For Commercial Drivers With asthma: is a pulmonary function test required to check FEV1 ?

It is the medical examiner’s discretion as to whether or not to order pulmonary function testing in an asthmatic, depending on the degree of symptoms and control, but yes, generally you would order a pulmonary function test to check FEV1.

Is it mandatory or recommended to perform pulmonary functions tests on all smokers over the age of 35?

This is a guideline recommendation, not a requirement.  The rationale is that pulmonary function begins to deteriorate long before significant symptoms of COPD develop.  If you choose not to order PFTs on smokers over 35, you should document why you are not following guidelines in the comments section of the DOT form.

With COPD or chest wall deformities: hypoxemia at rest as evidenced by ?? (pulse ox or ABGs)

If oximetry is less than 92% (oximetry equals 70), the driver should have an ABG analysis.

Recommend not to certify the driver when ABG measurements reveal:

  • Partial pressure of arterial oxygen (PaO2) less than:
    • 65 millimeters of mercury (mm Hg) at altitudes below 5,000 feet.
    • 60 mm Hg at altitudes above 5,000 feet.
  • Partial pressure of arterial carbon dioxide (PaCO2) greater than 45 mm Hg at any altitude.

With respiratory conditions: if driver complains of dyspnea at rest, I get a pulmonary function test.  what if driver denies it but has a diagnosis of COPD, interstitial lung disease, etc; do I do yearly PFTs to check FEV1 or (other than with asthma), will drivers be seeing specialists from whom I would get a letter?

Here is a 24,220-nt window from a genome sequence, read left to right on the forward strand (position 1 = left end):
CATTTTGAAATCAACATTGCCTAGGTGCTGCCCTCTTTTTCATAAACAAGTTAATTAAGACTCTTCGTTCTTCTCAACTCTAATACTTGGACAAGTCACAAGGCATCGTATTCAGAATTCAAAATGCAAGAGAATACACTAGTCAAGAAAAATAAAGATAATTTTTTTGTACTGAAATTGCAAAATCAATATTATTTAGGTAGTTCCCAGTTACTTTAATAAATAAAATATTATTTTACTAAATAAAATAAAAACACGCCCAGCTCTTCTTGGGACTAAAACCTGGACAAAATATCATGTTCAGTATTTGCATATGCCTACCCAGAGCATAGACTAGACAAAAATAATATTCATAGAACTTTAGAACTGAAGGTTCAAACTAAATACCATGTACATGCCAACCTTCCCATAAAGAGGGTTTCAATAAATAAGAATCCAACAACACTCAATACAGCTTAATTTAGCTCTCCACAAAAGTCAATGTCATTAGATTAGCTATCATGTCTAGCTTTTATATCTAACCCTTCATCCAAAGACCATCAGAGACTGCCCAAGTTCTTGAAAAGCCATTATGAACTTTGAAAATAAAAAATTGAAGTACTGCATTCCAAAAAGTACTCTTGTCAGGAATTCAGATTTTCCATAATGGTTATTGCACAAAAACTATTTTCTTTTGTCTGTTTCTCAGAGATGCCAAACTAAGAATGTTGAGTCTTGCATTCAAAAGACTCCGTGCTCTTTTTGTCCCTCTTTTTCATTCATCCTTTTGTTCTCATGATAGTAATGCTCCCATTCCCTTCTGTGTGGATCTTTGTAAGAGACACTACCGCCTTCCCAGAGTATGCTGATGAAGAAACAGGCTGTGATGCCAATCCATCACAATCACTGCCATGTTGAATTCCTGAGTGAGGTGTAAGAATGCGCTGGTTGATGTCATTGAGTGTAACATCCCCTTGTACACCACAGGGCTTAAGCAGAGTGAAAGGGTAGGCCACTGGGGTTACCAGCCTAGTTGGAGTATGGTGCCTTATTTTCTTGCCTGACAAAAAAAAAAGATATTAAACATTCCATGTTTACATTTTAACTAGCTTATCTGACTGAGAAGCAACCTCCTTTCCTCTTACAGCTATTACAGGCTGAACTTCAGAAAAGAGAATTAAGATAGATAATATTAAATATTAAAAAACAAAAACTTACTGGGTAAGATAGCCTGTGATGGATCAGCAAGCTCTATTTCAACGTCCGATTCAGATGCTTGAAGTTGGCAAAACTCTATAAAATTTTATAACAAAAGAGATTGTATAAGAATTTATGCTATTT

If there is dyspnea at rest, you would order both a pulse ox and a pulmonary function test, then proceed as above.  With the aforementioned respiratory ailments you would want to see these test results at least annually, whether you get it from the specialist or have to order it yourself.

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Obstructive sleep apnea: do I take the driver’s word for compliance use with CPAP?

Definitely NO!  There is a high level of non-compliance with treatment in drivers with obstructive sleep apnea (OSA).  You must see their compliance reports that show compliance with PAP treatment 4 hours per night, 5 out of 7 nights, and an Apnea/Hypopnea Index (AHI) of under 20.  This is another situation where non-compliance is DISQUALIFYING.  When this happens, I will bring the driver back in a week or two demonstrating compliance, then progressively increase the certification period when I am happy with the compliance reports.  The driver now knows there is a risk he/she will be disqualified and unable to work if they do not comply with treatment.

We now offer a full course on Obstructive Sleep Apnea in Commercial Drivers, including how to screen, full evaluation with home sleep testing (HST) vs. formal in-lab sleep center testing, interpretation of sleep test report in consultation with a sleep specialist, PAP prescription by the sleep specialist, when to certify, disqualify or issue temporary certification, and compliance and follow up issues.

Obstructive Sleep Apnea in Commercial Drivers

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Obstructive Sleep Apnea in Commercial Drivers Course

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